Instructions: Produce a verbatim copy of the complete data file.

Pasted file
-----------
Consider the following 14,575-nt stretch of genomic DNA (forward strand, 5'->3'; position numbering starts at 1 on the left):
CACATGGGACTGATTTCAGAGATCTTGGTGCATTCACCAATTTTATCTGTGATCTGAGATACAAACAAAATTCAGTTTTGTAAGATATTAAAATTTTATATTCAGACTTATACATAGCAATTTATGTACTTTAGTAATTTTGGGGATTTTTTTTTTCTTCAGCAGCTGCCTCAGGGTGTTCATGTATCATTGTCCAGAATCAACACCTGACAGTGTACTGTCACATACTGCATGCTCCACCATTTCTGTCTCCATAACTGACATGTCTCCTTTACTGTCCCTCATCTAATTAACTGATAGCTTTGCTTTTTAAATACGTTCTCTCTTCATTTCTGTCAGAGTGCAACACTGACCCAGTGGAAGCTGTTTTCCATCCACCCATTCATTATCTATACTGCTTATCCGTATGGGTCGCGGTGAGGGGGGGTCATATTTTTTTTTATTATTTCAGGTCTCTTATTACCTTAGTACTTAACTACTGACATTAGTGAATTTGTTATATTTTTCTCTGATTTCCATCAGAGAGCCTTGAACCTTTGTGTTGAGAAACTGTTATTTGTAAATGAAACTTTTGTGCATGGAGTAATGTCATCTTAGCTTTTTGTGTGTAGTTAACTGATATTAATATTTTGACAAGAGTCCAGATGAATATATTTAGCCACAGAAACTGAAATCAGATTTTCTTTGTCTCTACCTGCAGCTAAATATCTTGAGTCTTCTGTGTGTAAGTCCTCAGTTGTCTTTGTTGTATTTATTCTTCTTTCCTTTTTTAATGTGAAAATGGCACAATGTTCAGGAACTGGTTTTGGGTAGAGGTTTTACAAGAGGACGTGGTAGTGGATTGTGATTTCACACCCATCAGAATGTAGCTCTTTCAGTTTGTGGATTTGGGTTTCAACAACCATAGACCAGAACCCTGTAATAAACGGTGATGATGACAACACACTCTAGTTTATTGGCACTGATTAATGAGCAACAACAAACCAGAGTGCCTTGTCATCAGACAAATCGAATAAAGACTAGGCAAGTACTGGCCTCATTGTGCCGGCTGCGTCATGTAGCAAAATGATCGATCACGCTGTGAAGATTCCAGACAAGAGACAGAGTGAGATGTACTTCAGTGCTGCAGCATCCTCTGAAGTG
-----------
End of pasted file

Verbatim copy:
Consider the following 14,575-nt stretch of genomic DNA (forward strand, 5'->3'; position numbering starts at 1 on the left):
CACATGGGACTGATTTCAGAGATCTTGGTGCATTCACCAATTTTATCTGTGATCTGAGATACAAACAAAATTCAGTTTTGTAAGATATTAAAATTTTATATTCAGACTTATACATAGCAATTTATGTACTTTAGTAATTTTGGGGATTTTTTTTTTCTTCAGCAGCTGCCTCAGGGTGTTCATGTATCATTGTCCAGAATCAACACCTGACAGTGTACTGTCACATACTGCATGCTCCACCATTTCTGTCTCCATAACTGACATGTCTCCTTTACTGTCCCTCATCTAATTAACTGATAGCTTTGCTTTTTAAATACGTTCTCTCTTCATTTCTGTCAGAGTGCAACACTGACCCAGTGGAAGCTGTTTTCCATCCACCCATTCATTATCTATACTGCTTATCCGTATGGGTCGCGGTGAGGGGGGGTCATATTTTTTTTTATTATTTCAGGTCTCTTATTACCTTAGTACTTAACTACTGACATTAGTGAATTTGTTATATTTTTCTCTGATTTCCATCAGAGAGCCTTGAACCTTTGTGTTGAGAAACTGTTATTTGTAAATGAAACTTTTGTGCATGGAGTAATGTCATCTTAGCTTTTTGTGTGTAGTTAACTGATATTAATATTTTGACAAGAGTCCAGATGAATATATTTAGCCACAGAAACTGAAATCAGATTTTCTTTGTCTCTACCTGCAGCTAAATATCTTGAGTCTTCTGTGTGTAAGTCCTCAGTTGTCTTTGTTGTATTTATTCTTCTTTCCTTTTTTAATGTGAAAATGGCACAATGTTCAGGAACTGGTTTTGGGTAGAGGTTTTACAAGAGGACGTGGTAGTGGATTGTGATTTCACACCCATCAGAATGTAGCTCTTTCAGTTTGTGGATTTGGGTTTCAACAACCATAGACCAGAACCCTGTAATAAACGGTGATGATGACAACACACTCTAGTTTATTGGCACTGATTAATGAGCAACAACAAACCAGAGTGCCTTGTCATCAGACAAATCGAATAAAGACTAGGCAAGTACTGGCCTCATTGTGCCGGCTGCGTCATGTAGCAAAATGATCGATCACGCTGTGAAGATTCCAGACAAGAGACAGAGTGAGATGTACTTCAGTGCTGCAGCATCCTCTGAAGTG